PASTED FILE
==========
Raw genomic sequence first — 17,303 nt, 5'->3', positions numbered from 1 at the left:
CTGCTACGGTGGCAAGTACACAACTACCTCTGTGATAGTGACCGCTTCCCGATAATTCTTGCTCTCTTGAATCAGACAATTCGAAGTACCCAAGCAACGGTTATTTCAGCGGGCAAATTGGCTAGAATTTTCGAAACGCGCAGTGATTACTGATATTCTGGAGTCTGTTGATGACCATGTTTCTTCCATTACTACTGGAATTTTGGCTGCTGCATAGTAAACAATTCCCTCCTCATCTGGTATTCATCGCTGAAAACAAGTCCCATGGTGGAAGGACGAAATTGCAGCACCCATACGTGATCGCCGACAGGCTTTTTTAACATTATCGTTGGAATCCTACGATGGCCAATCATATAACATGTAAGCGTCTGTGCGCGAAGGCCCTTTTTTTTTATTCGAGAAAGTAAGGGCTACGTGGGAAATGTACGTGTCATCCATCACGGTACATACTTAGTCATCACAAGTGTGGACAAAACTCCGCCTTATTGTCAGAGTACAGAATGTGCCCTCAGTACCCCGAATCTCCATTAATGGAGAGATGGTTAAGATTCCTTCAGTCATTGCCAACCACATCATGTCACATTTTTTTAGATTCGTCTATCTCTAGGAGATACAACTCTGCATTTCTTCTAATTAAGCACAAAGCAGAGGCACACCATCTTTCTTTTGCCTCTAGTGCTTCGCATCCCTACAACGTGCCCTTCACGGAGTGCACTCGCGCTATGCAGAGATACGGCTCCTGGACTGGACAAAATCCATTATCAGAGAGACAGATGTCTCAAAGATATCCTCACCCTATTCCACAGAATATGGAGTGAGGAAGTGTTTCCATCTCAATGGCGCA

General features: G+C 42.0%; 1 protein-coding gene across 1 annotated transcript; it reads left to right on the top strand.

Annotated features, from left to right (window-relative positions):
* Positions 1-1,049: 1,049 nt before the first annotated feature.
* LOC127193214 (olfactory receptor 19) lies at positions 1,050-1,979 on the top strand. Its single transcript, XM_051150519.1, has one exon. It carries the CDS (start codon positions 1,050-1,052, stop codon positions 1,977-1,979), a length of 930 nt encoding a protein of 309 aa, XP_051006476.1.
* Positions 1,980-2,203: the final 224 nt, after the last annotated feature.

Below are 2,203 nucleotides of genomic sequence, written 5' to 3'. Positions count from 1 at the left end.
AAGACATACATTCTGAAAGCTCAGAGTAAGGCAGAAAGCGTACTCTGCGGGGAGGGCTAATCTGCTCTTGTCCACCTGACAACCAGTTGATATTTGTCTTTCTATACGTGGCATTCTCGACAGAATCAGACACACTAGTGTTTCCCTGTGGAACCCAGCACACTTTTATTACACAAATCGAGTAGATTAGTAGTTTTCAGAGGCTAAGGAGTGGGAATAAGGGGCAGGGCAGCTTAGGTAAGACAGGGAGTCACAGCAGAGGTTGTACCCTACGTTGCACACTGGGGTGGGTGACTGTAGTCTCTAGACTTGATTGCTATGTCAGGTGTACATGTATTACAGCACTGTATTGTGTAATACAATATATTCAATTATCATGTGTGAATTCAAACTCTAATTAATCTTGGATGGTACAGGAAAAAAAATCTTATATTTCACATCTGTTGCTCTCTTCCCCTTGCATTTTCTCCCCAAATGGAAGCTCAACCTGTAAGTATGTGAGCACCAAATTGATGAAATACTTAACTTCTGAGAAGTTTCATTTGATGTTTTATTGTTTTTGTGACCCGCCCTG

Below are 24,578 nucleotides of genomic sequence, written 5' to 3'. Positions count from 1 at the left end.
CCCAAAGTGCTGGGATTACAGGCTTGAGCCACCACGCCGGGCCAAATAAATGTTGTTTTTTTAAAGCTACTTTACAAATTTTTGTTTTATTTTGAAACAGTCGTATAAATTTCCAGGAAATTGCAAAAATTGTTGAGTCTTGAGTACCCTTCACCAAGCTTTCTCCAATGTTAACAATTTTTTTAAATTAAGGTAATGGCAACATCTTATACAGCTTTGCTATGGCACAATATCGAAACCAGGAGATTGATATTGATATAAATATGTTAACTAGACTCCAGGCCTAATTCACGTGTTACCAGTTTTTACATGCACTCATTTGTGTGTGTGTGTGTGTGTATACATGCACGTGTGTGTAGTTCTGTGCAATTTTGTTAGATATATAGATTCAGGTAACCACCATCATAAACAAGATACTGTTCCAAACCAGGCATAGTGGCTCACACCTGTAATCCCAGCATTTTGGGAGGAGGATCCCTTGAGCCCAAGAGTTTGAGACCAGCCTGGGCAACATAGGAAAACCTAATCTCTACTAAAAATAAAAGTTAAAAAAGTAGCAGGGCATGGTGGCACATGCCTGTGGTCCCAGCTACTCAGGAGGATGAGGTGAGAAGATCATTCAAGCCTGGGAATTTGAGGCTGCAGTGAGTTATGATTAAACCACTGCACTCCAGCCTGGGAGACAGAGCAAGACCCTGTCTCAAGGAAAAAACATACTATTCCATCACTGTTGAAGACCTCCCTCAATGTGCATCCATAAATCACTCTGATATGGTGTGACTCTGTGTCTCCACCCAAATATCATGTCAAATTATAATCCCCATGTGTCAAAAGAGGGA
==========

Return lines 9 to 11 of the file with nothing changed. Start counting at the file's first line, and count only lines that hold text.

AAGACATACATTCTGAAAGCTCAGAGTAAGGCAGAAAGCGTACTCTGCGGGGAGGGCTAATCTGCTCTTGTCCACCTGACAACCAGTTGATATTTGTCTTTCTATACGTGGCATTCTCGACAGAATCAGACACACTAGTGTTTCCCTGTGGAACCCAGCACACTTTTATTACACAAATCGAGTAGATTAGTAGTTTTCAGAGGCTAAGGAGTGGGAATAAGGGGCAGGGCAGCTTAGGTAAGACAGGGAGTCACAGCAGAGGTTGTACCCTACGTTGCACACTGGGGTGGGTGACTGTAGTCTCTAGACTTGATTGCTATGTCAGGTGTACATGTATTACAGCACTGTATTGTGTAATACAATATATTCAATTATCATGTGTGAATTCAAACTCTAATTAATCTTGGATGGTACAGGAAAAAAAATCTTATATTTCACATCTGTTGCTCTCTTCCCCTTGCATTTTCTCCCCAAATGGAAGCTCAACCTGTAAGTATGTGAGCACCAAATTGATGAAATACTTAACTTCTGAGAAGTTTCATTTGATGTTTTATTGTTTTTGTGACCCGCCCTG

Below are 24,578 nucleotides of genomic sequence, written 5' to 3'. Positions count from 1 at the left end.
CCCAAAGTGCTGGGATTACAGGCTTGAGCCACCACGCCGGGCCAAATAAATGTTGTTTTTTTAAAGCTACTTTACAAATTTTTGTTTTATTTTGAAACAGTCGTATAAATTTCCAGGAAATTGCAAAAATTGTTGAGTCTTGAGTACCCTTCACCAAGCTTTCTCCAATGTTAACAATTTTTTTAAATTAAGGTAATGGCAACATCTTATACAGCTTTGCTATGGCACAATATCGAAACCAGGAGATTGATATTGATATAAATATGTTAACTAGACTCCAGGCCTAATTCACGTGTTACCAGTTTTTACATGCACTCATTTGTGTGTGTGTGTGTGTGTATACATGCACGTGTGTGTAGTTCTGTGCAATTTTGTTAGATATATAGATTCAGGTAACCACCATCATAAACAAGATACTGTTCCAAACCAGGCATAGTGGCTCACACCTGTAATCCCAGCATTTTGGGAGGAGGATCCCTTGAGCCCAAGAGTTTGAGACCAGCCTGGGCAACATAGGAAAACCTAATCTCTACTAAAAATAAAAGTTAAAAAAGTAGCAGGGCATGGTGGCACATGCCTGTGGTCCCAGCTACTCAGGAGGATGAGGTGAGAAGATCATTCAAGCCTGGGAATTTGAGGCTGCAGTGAGTTATGATTAAACCACTGCACTCCAGCCTGGGAGACAGAGCAAGACCCTGTCTCAAGGAAAAAACATACTATTCCATCACTGTTGAAGACCTCCCTCAATGTGCATCCATAAATCACTCTGATATGGTGTGACTCTGTGTCTCCACCCAAATATCATGTCAAATTATAATCCCCATGTGTCAAAAGAGGGA